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    Mayo Clinic Minute: Is Alzheimer’s Type 3 diabetes?

Are some cases of Alzheimer's disease triggered by a form of diabetes in the brain? Perhaps they are, according to researchers. Mayo Clinic's campuses in Rochester, Minnesota, and Jacksonville, Florida, recently participated in a multi-institution clinical study, testing whether a new insulin nasal spray can improve Alzheimer’s symptoms.

“This study has furthered our understanding of the gene that is the strongest genetic risk factor known for Alzheimer’s disease,” says Dr. Guojun Bu, a Mayo Clinic neuroscientist. "About 20 percent of the human population carries this riskier form of [the gene] APOE, called the E4," says Dr. Bu. It's believed that more than 50 percent of Alzheimer’s cases can be linked to APOE4, according to the study, which was published in Neuron.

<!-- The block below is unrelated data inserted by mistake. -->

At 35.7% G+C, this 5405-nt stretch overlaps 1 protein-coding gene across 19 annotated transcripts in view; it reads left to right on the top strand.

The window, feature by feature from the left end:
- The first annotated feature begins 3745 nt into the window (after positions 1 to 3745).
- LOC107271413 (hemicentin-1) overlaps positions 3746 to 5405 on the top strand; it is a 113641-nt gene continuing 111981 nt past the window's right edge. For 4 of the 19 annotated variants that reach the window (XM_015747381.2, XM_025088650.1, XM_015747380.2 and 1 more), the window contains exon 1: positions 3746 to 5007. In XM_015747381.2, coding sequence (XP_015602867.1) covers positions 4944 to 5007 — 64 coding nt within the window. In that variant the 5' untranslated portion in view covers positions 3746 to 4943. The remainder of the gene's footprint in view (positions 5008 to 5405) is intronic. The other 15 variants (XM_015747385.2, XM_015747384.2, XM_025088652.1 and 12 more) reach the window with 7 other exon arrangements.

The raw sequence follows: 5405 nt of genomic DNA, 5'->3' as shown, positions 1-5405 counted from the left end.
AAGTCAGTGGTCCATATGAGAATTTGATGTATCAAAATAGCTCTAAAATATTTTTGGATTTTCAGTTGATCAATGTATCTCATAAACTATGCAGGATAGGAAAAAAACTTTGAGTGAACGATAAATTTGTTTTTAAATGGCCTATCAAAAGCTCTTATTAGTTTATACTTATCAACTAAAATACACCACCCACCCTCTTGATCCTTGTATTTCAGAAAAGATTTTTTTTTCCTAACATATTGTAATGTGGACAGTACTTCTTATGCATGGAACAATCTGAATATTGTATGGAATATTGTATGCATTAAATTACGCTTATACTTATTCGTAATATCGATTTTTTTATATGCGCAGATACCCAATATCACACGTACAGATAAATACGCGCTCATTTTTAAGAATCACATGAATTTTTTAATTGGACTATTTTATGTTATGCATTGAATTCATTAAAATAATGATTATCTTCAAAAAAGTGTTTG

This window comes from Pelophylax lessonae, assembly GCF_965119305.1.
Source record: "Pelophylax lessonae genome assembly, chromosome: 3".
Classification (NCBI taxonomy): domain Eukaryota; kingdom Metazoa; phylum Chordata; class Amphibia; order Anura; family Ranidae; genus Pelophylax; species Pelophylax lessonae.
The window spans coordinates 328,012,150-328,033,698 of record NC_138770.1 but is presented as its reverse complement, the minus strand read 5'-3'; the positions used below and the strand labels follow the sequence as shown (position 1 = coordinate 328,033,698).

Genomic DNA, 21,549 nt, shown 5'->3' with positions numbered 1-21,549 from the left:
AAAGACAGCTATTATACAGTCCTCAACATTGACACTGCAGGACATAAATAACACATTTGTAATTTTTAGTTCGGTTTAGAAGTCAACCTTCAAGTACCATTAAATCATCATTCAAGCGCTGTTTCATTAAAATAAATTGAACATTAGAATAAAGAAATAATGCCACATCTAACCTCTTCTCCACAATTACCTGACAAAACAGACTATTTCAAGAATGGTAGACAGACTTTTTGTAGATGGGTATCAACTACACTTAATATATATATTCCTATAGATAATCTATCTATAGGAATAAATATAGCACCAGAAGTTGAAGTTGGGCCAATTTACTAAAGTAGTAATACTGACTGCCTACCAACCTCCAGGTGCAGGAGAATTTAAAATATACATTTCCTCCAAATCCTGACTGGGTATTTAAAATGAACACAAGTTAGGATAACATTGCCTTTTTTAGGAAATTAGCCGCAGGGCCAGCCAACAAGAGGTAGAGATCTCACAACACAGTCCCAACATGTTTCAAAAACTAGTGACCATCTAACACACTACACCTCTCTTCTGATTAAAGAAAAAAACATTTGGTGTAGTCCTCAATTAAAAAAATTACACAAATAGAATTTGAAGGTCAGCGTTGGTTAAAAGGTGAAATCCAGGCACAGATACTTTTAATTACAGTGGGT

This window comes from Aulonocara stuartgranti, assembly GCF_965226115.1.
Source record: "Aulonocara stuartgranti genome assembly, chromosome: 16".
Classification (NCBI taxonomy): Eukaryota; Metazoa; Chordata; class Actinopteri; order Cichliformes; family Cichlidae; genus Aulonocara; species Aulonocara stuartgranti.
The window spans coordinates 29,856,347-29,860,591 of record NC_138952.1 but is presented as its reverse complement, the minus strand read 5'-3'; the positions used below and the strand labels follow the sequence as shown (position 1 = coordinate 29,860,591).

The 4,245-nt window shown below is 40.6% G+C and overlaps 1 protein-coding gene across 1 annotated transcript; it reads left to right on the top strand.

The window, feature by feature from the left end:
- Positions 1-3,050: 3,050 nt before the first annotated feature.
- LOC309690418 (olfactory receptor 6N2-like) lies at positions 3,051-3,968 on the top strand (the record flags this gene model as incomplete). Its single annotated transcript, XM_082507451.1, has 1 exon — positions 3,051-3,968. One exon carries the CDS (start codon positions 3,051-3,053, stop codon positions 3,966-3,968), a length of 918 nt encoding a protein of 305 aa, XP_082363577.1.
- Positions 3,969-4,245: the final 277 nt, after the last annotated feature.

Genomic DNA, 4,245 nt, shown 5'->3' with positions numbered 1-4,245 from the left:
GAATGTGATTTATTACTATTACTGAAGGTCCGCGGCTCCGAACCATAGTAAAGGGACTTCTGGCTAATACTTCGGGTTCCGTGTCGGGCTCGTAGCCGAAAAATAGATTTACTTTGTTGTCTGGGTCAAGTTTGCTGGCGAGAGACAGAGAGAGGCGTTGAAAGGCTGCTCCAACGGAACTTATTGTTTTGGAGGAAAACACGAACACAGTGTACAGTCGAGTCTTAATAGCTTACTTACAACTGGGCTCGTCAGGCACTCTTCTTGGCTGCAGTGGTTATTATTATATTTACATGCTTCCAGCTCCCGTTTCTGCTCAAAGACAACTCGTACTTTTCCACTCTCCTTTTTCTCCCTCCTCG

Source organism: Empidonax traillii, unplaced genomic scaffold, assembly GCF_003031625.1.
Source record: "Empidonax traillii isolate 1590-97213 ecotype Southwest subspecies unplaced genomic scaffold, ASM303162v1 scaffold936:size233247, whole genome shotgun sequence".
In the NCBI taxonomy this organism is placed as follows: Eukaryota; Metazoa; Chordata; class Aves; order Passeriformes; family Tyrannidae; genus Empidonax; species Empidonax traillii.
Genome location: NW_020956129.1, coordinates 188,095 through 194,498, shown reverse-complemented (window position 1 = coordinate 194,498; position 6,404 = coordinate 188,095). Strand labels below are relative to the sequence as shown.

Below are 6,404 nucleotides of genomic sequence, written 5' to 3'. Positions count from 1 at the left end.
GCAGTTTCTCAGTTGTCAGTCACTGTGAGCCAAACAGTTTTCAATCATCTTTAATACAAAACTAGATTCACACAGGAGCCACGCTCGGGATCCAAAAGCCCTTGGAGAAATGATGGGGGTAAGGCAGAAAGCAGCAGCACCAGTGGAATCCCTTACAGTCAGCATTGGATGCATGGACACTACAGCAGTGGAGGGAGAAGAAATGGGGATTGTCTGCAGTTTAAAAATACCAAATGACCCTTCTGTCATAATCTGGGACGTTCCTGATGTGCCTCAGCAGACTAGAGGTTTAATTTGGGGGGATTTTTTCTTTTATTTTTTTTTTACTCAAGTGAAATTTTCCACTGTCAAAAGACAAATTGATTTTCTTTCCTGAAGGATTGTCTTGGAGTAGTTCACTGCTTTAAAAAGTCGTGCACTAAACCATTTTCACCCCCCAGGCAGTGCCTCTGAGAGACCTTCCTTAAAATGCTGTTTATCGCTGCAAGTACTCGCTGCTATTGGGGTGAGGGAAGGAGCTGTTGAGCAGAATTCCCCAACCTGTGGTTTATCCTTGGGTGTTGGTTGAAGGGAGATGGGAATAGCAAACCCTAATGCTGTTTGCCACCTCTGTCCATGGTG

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It's an accepted fact that people with Type 2 diabetes have a higher risk of Alzheimer's disease. One reason may be reduced blood flow to the brain because of damaged blood vessels, Dr. Bu explains. "And, therefore, the supply of essential nutrients to the brain is also impaired."     

Dr. Bu has found genetics may also be to blame. A variant of the so-called Alzheimer’s gene, APOE4, seems to interfere with brain cells' ability to use insulin, which may eventually cause the cells to starve and die. Unofficially, it's called Type 3 diabetes. "What it refers [to] is that their brain's insulin utilization or signaling is not functioning. Their risk of developing Alzheimer’s disease is about 10 to 15 times higher."

Researchers wondered if it is diabetes of the brain, could insulin delivered in an intranasal mist help patients? The results of a phase 2 clinical trial have raised hope. "The outcome is very positive. The patient's cognitive decline is slowed, if not improved." The multicenter research study will now expand into a broader phase 3 trial, with the backing of the National Institutes of Health.